When new technologies become mainstream, they are often exploited as a new platform for playful experiences. This article helps characterize the growing number of games and gamified apps that leverage the fitness trackers, which have become increasingly ubiquitous via smartphones, smartwatches, and standalone fitness tracker devices such as Fitbit. It establishes a foundation to understand fitness tracker games by classifying, quantifying, and characterizing game elements used by existing gamified fitness tracker apps, as well as their relationship with each other. Furthermore, this paper identifies ways in which physical activity data (i.e., steps) are incorporated and blended with traditional gameplay techniques such as using the data for rewards or as a currency. A key meta-level insight from our analysis is that app developers can relatively easily map physical activity data, such as steps, to traditional gameplay mechanics. While many gamified apps use standard techniques such as social leaderboards based on steps taken, a smaller but growing number of standalone games integrate steps into existing game genres such as role-playing games, puzzle games, sandbox games, gambling, etc. As fitness trackers become even more ubiquitous, we expect to see even more games that incorporate fitness data, as well as techniques for mapping that data onto gameplay.
This study presents a snapshot of emerging fitness tracker game genres supported by fitness data. For example, for the first time we have drawn attention to the large number of games, including several highly rated games, that allow people to convert their steps into Real-Life Incentives. This indicates a trend of utilizing extrinsic rewards as a way to motivate users. Future work could explore this trend in related contexts. For example, do apps that track things other than steps also provide Real-Life Incentives? To what extent? What economic models do they use?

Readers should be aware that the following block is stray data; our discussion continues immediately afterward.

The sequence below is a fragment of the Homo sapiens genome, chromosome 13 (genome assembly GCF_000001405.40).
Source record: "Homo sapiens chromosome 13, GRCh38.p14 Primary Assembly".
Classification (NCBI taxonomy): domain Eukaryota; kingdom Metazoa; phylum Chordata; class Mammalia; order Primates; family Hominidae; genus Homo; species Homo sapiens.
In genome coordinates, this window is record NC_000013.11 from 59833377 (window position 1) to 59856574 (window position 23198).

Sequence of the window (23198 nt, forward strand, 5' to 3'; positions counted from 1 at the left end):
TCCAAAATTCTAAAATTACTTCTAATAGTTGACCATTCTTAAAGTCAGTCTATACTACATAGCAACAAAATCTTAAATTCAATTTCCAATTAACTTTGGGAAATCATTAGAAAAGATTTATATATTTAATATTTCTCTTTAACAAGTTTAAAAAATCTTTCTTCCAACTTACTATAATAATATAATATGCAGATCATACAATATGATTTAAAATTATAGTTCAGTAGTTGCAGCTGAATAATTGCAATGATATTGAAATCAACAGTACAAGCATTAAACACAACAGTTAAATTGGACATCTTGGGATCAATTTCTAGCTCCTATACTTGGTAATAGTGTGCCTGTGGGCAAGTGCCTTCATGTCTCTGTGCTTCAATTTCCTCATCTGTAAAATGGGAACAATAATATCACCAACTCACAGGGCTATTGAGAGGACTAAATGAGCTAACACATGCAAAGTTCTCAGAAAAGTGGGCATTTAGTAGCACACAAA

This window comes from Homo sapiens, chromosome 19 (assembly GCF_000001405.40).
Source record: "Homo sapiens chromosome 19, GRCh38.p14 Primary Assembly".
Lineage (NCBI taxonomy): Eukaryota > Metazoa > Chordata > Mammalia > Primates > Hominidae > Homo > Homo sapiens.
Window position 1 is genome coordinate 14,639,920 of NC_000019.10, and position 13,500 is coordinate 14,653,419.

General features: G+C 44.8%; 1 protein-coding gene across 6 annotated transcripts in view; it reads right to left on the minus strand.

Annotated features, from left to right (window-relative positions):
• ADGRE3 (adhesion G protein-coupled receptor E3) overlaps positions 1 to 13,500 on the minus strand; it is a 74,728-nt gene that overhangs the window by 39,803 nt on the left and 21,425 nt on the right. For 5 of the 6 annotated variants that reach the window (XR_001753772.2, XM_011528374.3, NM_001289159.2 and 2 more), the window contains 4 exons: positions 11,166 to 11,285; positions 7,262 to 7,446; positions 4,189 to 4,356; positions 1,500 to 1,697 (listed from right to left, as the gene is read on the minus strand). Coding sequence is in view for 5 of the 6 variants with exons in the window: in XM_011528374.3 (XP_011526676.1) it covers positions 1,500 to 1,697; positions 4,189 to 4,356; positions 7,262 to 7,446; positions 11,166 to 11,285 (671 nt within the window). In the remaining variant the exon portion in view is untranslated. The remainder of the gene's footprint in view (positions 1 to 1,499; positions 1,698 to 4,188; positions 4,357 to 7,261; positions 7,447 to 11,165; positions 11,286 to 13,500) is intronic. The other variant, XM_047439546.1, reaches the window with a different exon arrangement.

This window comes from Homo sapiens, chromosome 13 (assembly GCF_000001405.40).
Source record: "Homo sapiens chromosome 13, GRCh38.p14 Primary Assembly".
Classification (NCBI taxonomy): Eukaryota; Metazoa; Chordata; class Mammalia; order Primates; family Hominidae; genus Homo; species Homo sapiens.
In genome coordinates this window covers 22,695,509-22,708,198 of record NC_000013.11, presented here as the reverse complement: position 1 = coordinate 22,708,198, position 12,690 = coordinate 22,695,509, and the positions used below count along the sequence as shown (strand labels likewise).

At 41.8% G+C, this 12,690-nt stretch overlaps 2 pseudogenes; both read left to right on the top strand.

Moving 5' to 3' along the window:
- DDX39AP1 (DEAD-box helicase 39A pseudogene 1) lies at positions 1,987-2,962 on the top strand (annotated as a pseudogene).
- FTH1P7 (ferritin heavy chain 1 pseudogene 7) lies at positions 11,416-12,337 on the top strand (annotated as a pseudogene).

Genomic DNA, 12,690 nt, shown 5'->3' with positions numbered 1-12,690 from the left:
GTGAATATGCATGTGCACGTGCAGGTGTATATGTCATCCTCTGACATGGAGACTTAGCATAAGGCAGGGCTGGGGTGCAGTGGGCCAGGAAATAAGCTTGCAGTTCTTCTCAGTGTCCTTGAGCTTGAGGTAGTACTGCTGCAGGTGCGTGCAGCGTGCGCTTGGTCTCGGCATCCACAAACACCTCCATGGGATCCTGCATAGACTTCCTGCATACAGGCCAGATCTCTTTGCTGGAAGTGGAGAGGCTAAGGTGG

A significant contribution of this work is also the dataset that we compiled in order to perform the analysis, which we believe others can build off of. The fully-coded dataset is available online [36], and can serve as a starting point to support different types of future studies. For example, in this study, we only looked at the visual game elements included in these apps; however, future work could look into other modalities such as haptic and sound feedback, and label the dataset as such. Our dataset can also help researchers sample a particular subset of apps they find interesting. For example, a future study could perform a qualitative examination of apps that use the Collaboration game element (29 apps). Why were there not more Collaboration games? Why did they have lower ratings and fewer reviews? Was it due to technical problems like synchronization issues, or just difficulties associated with collaboration due to factors like schedule conflicts (e.g., [71])? Whatever the specific research questions, we hope that our systematically collected and tagged list of apps can help reduce the “transaction cost” of future research in this space.
Our resulting dataset can also help game developers tackle difficult design challenges. For example, although we found out that Social Influences play a central role in many fitness tracker apps, and are what make many games fun and tempting, managing the right amount of Social Influences is a challenging task as social comparisons can sometimes demotivate users [3], and use of social elements can raise privacy concerns to users [72]. We hope that they can use our dataset to take inspirations by looking at how existing apps handle similar design problems.
Other insights come from examining the entire design space of fitness tracker apps. Some of the areas in the design space already seem over-saturated with large number of games utilizing similar gameplay elements. One such over-use is the common triad of game elements Goals, Social Influences, and Competition. Apps using these game elements often provide a repetitive gamified experience which just relies on users making the required number of steps, and/or comparing it against other users. Some apps, such as Fitbit [38] (see Figure 9) started with the commonly used triad, but have added additional game elements over time. In contrast, some areas of the design space, such as apps that incorporate a plot are under-explored. In our dataset, only 7.7% of the apps were plot-driven; however, they seem to be highly-rated, suggesting the need to explore the development of more plot-based apps. The success of games like Zombies, Run! [43] have demonstrated high rankings over a significant period of time. Similarly, our dataset consisted of only one app (Space Cupcake [69]) utilizing Plot and Collaboration together which is strange considering how these game elements often coincide in many traditional and pervasive games [14]. Novel designs that explore this gap in the design space might allow multiple players to work towards a plot-driven story goal such as completing a journey around the world or to a destination. Designers may identify other gaps in the design space to create novel games and further push the design space boundaries.